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Virginia Journal of Education


“Of the People, By the People, For the People”

Why we must teach civics to our young people.


By Tom Coen

Protest marches, sit-ins, walkouts, and confrontations on new media: today’s students are dealing with a wide array of options for civic engagement. Adults are having enough trouble keeping the debates civil, so it’s clear that our young people are sorely in need of some education about expressing their views in constructive, positive ways. And, as so often happens, it falls upon educators to step up and fill the void. I think there are two excellent ways of doing so: classroom activities which model exemplary behavior and bringing the real government, particularly local government, to students.

Hands-on learning can make a difficult concept more understandable, as well as offer opportunities for students to learn how to interact. They also can learn when which method is appropriate: While sit-ins and walkouts can be effective methods at times, test day is not likely to be one of them. 

The effectiveness of classroom simulations depends on the students, their grade level and maturity, and their willingness to buy into the activity. It also requires extensive preparation and a willingness to somewhat loosen control of the class. 

One popular activity is a Mock Congress or State Legislature, both of which allow students to debate issues, but within the manner and rules of the legislative body. These rules are made to foster a more respectful interaction and prevent direct personal attacks. It’s been useful to have students follow the rules of the House of Representatives, complete with asking party leaders for time and being stopped when time has expired, and then use Senate rules, which allow more free-flowing debate. In real life, speeches are pre-written, but this can stifle open thought and interaction. We’re fortunate in Virginia in that both the House of Delegates and the State Senate allow classes to come to the chamber and do these mock activities there. The change of location and, yes, more professional attire, also raise the maturity of the students.

The Articles of Confederation can also be used to offer students another a chance to think outside the box. Here, students represent the 13 original states and must follow the rules of the Articles to address issues confronting the nation, such as land claims, trade, and foreign policy. In larger classes there can be two groups of states or students can represent foreign governments. This exercise helps young people understand why there was a drive for a new form of government, the basic conflicts of large vs. small states, and if power should reside at the federal or state level. These issues run throughout our history and are the basis of many confrontations today. The process then was difficult and frustrating, and students will see why the concepts of checks and balances and federalism are so fundamental to our government.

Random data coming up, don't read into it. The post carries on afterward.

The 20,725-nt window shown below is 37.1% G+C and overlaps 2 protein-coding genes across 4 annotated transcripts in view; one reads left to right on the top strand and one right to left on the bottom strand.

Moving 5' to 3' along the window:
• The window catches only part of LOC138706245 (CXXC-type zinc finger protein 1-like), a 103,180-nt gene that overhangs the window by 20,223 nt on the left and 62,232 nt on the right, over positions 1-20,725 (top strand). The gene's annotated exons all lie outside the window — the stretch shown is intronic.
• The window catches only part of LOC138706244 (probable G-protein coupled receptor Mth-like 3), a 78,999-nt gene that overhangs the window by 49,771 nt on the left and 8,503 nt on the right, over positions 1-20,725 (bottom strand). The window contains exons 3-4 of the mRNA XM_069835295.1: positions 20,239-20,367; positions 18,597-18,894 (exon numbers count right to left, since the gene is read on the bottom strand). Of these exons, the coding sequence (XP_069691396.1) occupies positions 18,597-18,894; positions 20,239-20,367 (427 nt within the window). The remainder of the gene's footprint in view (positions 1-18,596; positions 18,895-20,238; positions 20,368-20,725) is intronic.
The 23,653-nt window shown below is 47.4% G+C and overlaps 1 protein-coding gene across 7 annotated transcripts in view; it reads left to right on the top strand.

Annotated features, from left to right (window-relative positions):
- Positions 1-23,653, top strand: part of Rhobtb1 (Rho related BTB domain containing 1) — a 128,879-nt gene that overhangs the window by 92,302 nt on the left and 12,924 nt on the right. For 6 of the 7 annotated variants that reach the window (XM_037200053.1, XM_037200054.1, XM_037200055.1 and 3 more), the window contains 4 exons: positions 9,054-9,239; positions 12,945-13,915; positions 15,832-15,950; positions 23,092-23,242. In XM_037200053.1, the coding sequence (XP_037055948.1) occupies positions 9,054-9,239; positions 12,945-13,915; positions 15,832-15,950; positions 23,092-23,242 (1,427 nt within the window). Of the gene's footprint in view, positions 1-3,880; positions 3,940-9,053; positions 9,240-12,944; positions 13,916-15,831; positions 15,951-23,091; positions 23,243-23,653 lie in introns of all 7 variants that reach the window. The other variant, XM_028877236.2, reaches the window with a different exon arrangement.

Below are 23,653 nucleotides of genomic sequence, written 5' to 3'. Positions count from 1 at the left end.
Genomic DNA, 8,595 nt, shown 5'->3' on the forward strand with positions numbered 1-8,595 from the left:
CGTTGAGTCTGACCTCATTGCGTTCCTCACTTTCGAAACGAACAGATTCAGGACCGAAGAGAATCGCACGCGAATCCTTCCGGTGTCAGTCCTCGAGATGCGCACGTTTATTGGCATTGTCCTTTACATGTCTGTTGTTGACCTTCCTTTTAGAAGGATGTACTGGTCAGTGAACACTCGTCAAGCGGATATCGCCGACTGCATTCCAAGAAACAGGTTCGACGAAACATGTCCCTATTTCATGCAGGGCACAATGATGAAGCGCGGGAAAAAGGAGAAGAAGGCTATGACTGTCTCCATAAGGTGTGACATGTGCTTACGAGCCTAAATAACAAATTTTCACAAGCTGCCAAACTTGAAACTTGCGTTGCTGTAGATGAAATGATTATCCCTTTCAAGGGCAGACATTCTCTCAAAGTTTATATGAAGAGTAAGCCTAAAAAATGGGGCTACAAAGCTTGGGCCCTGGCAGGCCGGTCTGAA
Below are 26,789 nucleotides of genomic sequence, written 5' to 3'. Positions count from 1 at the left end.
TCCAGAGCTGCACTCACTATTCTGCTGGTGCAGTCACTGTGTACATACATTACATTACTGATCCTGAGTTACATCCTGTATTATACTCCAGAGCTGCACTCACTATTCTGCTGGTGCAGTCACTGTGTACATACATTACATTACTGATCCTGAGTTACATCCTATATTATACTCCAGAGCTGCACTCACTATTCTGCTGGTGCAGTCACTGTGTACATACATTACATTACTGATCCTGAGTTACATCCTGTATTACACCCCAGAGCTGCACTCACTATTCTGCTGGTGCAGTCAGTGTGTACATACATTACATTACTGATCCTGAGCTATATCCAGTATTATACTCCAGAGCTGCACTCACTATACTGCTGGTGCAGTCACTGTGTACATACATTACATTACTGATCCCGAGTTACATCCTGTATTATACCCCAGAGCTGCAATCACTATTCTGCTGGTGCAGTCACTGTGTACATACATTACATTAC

People loudly and frequently interrupting each other on the evening news shows are giving many of our students an inaccurate idea of what a debate really is. Staging formalized debates can shift their perceptions.
 
There are several ways to do this. Mock trials, using either the U.S. Code or Hammurabi’s Law Code, are useful in exploring the legal system. Everyone participating learns the importance of rights and evidence. A simulation of the Congress of Vienna or the Peace Conference after World War I teaches how to state your positions and work jointly to achieve and maintain peace. The same can be done with the Cold War. 

Putting your students in a different mindset and a structure forces them to engage in a more civil manner. So can bringing government to your classroom. In today’s world, many use social media to express their opinions and ignore ones they don’t agree with. At public meetings, there’s a tendency for people to speak at officials, not with them. A recent student had been attending school board meetings to express his views on transgender issues. Later, when a local candidate came to an after-school club, the student was confrontational and, well, rude. We discussed this the next day and he admitted that he had no experience in a setting where he listened directly to an official or candidate; public comment time at board meetings is one-way communication. He began to learn more about respectful, two-way communication and, while he didn’t change his strongly-held views, he did learn to listen. Fortunately, the candidate was respectful to him and saw the exchange as a learning experience for the student. As our classroom activities became more interactive, I saw this student practicing listening and compromising skills. 

Simulations like these immerse students in government and can show them the importance of not only expressing their opinions, but also another key element of governance: representing voters. In a Mock Congress or Mock State Legislature, I prefer students to represent specific states or areas and to prepare by studying the businesses, demographics, voting patterns and nature of the people there. Often, students must wrestle with the very realistic and valuable moral dilemma of choosing their view or that of their voters.  

Virginia has elections every year, so there are always opportunities for young people to get involved in actual campaigns and in government. Making contact information available for all candidates allows students to choose and demonstrates your fairness. 

Another avenue available to students is a citizen’s advisory committee. Here in Stafford, the School Board has seven such committees, on topics such as special education, technology, diversity and capital improvements. At times, not enough adults have shown an interest in serving but students have, and in such numbers that the county created official student members.  Students now have a say in policy and the future of the schools. 

Stafford also has the YES (Youth Engages in Stafford) Program, which permits one student to serve on each county board and commission, from Agriculture to Utilities. While they’re not voting members, they do have input, get the information that the adult members get, and often raise issues or questions others have not. Students see how policy is made, how budgeting works, and how local government addresses citizens’ needs.